Until very recently, Myanmar was a closed society with little contact with the rest of the world. Climate Change was an unknown factor in people’s lives, and poverty was widespread for most people in the society. Migration to other countries such as Thailand to earn money to support their families was, and still is, common practice, and education and career prospects for young people were bleak.
Inle Lake is a beautiful, freshwater lake on the Southern Shan State plateau in Eastern Myanmar (Burma), a major tourist site, home to scores of endemic flora and fauna species, and culturally diverse ethnic minority groups. The majority of livelihoods in the watershed rely on small-scale traditional farming, yet agri-business models and increasing pressures of tourism are contributing to severe environmental degradation of the lake and livelihood resource bases, leading to debt cycles, exploitation and loss of livelihoods. Youth are particularly impacted by loss of livelihood opportunities, often resulting in large-scale migration, or involvement in illicit channels for income. Most farmers (upland, lowland & floating gardens) use high-input, mono-cropping systems resulting in high pesticide/herbicide use leading to decrease in yield, debt cycle, loss of livelihood and deterioration of watershed. Local people are aware of environmental issues but don’t understand the causes. Climate Change is an unknown phenomenon to locals.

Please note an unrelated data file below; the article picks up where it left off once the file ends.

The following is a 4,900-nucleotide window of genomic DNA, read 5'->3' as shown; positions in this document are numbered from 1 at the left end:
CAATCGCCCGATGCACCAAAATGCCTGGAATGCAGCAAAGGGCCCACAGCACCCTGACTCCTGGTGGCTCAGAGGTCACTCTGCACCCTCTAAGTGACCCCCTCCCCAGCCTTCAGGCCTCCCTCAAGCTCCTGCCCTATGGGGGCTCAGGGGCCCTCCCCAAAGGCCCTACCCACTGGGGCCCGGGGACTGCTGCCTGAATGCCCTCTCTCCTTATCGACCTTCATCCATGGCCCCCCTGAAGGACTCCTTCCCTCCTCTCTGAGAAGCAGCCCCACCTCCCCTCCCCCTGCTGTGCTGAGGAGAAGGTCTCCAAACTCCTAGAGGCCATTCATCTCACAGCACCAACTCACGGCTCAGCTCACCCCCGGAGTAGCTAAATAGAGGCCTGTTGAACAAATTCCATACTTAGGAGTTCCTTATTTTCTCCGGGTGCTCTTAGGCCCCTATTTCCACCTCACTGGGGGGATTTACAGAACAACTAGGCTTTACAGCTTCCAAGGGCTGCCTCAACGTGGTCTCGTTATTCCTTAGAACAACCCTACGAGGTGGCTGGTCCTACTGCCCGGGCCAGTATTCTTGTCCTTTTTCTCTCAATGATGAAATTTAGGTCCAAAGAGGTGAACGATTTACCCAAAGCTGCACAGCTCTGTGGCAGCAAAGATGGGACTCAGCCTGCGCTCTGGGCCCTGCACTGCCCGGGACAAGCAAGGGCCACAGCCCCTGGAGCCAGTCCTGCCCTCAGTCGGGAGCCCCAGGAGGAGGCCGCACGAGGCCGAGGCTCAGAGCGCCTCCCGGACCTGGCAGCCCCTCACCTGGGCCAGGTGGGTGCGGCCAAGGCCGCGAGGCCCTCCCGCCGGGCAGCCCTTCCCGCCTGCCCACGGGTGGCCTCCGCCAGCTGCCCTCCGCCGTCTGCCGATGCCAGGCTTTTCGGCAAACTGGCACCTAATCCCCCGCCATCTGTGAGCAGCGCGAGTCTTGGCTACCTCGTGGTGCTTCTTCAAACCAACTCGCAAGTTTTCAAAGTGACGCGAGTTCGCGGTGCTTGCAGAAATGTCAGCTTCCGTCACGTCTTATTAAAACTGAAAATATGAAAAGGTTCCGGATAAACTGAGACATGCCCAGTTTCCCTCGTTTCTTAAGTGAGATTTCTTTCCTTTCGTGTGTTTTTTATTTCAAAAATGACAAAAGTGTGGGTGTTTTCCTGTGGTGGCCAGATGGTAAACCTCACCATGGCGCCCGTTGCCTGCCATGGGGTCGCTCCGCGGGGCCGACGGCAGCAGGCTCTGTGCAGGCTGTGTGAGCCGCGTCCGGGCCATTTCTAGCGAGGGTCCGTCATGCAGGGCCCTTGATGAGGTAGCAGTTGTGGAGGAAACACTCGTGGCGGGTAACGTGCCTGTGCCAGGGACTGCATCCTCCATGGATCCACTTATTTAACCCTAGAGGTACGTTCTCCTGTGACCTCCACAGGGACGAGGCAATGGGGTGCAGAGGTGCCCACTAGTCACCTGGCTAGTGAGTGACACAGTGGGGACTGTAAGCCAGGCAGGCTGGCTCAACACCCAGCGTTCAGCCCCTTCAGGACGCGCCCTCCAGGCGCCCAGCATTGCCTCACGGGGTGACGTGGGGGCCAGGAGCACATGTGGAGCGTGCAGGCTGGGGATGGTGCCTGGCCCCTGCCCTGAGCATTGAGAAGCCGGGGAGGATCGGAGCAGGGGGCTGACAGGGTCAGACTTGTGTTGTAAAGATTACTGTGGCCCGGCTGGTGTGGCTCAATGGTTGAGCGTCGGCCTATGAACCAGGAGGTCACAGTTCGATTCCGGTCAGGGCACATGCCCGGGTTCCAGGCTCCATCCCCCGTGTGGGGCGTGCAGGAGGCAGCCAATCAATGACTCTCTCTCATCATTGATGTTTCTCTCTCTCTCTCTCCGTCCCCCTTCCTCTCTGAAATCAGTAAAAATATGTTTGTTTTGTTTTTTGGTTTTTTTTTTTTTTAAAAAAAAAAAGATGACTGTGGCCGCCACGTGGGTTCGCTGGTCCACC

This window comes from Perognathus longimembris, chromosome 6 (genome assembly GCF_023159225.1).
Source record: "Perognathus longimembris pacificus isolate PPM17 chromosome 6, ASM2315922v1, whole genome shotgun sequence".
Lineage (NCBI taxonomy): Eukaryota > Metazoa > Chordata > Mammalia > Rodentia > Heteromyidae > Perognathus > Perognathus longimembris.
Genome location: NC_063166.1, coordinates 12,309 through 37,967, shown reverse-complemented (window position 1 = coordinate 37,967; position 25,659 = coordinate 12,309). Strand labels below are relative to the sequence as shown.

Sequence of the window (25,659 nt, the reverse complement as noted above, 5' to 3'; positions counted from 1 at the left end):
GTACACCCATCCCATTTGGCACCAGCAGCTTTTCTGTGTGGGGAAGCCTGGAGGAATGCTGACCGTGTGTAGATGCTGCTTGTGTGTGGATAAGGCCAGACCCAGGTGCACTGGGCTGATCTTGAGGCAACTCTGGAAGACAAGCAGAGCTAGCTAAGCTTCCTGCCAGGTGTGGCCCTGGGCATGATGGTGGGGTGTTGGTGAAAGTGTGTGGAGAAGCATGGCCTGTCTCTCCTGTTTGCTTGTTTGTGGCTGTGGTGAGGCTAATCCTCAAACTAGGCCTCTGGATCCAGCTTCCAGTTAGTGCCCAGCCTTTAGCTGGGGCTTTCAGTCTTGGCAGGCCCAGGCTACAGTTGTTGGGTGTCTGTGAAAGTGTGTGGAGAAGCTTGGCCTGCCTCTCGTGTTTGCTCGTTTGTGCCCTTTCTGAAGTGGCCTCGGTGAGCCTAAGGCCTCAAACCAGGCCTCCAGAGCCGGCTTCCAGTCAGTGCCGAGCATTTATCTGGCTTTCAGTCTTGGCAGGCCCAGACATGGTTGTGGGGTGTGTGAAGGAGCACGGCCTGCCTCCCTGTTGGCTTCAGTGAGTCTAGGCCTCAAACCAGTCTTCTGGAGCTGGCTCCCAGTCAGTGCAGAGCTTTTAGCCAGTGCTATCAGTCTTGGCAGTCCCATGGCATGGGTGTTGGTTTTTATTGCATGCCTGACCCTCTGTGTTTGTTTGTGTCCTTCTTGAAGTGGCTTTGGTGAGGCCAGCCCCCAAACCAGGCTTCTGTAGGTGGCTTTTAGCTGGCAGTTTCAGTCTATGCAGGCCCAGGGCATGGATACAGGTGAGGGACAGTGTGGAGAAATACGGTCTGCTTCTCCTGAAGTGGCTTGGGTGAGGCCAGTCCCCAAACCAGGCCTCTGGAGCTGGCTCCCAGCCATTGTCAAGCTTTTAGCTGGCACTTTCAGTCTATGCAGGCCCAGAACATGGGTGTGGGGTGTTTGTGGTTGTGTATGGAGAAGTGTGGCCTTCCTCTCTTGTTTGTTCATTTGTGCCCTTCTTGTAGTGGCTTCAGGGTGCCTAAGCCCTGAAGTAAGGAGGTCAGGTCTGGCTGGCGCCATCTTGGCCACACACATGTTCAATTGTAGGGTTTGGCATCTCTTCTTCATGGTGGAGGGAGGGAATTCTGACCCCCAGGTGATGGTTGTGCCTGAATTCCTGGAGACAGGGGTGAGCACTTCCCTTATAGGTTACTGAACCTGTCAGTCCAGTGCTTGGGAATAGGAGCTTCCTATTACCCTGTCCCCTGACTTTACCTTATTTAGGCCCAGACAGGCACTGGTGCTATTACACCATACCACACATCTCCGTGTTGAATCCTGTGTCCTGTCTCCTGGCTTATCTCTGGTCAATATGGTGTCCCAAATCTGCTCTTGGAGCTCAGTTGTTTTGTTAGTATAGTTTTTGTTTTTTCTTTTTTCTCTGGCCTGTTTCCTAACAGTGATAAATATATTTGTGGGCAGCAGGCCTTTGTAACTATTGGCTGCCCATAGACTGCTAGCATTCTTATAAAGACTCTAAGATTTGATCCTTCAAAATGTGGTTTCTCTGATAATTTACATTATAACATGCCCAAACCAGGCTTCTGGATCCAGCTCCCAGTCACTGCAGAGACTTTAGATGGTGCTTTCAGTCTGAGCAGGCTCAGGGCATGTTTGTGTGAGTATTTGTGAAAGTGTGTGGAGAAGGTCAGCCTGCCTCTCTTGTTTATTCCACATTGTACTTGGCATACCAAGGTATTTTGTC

With the increase in tourism to Myanmar, and to Inle Lake in particular, the lake is in danger of further pollution, and the locals are under pressure to provide facilities to serve the increased numbers.